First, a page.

[GiNaC-devel] Making new releases: libtool
Richard B. Kreckel
kreckel at ginac.de
Tue Sep 22 12:58:19 CEST 2009
Ralf Wildenhues wrote:
>> Have I added, removed ro changed a function
>> or class? I'm not sure. Interface-wise not. But I've changed
>> functionality (it doesn't crash any more). So I increment CL_CURRENT
>> to 7 and set CL_REVISION to 0.
> Why? I'd only do that if the crash was part of previously documented
> behavior, i.e., intentional, and that users of the old version of your
> library rely on it crashing, and need to change their code and
> recompile/relink to use the new version. If all you've done is a bugfix
> then I don't see why your interface has changed. So all you do from the
> previous release is bump up CL_REVISION, and not touch the rest.
I find the phrase "functions/classes have been changed" rather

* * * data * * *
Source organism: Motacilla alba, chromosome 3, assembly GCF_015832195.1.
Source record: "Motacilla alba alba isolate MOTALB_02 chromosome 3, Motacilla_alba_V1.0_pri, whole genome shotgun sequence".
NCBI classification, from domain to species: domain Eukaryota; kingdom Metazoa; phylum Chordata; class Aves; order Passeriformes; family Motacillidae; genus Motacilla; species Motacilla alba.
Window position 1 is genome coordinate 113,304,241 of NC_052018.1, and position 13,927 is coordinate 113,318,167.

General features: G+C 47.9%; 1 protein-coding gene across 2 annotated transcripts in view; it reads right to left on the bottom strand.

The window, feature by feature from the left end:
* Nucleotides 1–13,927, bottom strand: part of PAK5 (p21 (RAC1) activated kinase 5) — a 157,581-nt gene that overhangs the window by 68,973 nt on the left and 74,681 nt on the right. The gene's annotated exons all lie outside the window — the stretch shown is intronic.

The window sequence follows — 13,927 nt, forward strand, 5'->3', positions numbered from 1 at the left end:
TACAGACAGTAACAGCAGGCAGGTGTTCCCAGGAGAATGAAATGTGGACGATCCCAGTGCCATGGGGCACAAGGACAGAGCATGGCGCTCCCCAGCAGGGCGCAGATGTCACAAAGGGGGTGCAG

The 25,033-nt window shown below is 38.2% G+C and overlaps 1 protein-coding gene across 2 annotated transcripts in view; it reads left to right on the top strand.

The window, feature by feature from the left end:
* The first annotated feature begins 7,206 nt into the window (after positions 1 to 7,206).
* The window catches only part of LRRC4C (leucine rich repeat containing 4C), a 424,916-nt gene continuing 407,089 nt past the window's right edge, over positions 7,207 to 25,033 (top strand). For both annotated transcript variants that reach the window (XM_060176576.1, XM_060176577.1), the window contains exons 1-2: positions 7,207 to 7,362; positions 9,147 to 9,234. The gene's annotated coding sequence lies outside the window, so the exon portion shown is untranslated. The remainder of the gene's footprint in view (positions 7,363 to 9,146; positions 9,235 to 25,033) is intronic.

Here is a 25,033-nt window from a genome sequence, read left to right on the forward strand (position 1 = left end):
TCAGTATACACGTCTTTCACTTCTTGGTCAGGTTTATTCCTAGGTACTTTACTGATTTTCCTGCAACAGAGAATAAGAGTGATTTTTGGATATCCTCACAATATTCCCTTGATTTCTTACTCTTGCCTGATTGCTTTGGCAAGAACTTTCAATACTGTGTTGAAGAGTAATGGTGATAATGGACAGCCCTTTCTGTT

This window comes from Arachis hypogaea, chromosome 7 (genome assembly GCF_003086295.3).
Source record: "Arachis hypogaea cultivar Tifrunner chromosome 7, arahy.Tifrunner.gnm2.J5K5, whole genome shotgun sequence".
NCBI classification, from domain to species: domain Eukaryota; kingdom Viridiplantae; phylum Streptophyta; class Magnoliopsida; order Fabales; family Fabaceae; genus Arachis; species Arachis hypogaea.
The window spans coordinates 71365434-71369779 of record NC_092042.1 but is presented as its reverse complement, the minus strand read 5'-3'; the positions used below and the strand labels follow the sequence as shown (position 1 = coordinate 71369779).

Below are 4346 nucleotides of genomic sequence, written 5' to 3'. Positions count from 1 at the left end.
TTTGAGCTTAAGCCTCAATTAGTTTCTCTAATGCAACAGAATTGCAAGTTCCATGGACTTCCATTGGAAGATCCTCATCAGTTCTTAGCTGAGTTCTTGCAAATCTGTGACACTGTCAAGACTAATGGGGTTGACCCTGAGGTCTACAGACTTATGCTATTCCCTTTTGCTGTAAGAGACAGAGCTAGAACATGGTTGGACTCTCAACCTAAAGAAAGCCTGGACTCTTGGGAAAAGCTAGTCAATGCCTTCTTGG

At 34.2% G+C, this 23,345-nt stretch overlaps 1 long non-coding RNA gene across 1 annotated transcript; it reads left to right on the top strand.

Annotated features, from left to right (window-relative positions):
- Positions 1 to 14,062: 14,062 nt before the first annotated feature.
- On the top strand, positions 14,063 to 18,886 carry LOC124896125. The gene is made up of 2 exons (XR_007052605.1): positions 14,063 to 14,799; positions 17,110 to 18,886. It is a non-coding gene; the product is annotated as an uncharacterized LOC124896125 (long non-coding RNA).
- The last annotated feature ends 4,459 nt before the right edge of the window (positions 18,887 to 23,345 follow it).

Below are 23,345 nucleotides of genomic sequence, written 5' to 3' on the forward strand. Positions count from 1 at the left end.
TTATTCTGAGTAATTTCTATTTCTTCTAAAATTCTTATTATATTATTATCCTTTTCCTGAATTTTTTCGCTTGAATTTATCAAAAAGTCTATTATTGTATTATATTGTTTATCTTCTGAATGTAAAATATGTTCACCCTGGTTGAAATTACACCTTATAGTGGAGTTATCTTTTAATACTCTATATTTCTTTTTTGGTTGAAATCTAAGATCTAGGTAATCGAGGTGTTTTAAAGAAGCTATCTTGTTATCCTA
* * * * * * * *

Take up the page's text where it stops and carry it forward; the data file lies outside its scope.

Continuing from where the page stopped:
confusing. It is unclear what "changed" means.
> The whole thing is pretty simple if you consider that there are three
> possible kinds of reactions from your users to changes from you:
> 1) Programs using the previous version may use the new version as
> drop-in and programs using the new version can also work with the
> previous one. IOW, no recompiling, no relinking needed. In this case,
> bump REVISION only.
> 2) Programs using the previous version may use the new version as
> drop-in but Programs using the new version may use APIs not present in
> the previous one. IOW, a program linking against the new version may
> fail with "unresolved symbols" if linking against the old version at
> runtime: REVISION = 0, bump CURRENT and AGE.
> 3) Programs may need to be changed, recompiled, relinked in order to use
> the new version. REVISION = 0, bump CURRENT, AGE = 0.
> HTH. We should probably add something like that to the Libtool manual,
> but for that I should think about this a bit more, in case I overlooked
Thank you! And please add this to the Libtool manual. This explanation
is so much easier to understand than the existing one.
Richard B. Kreckel
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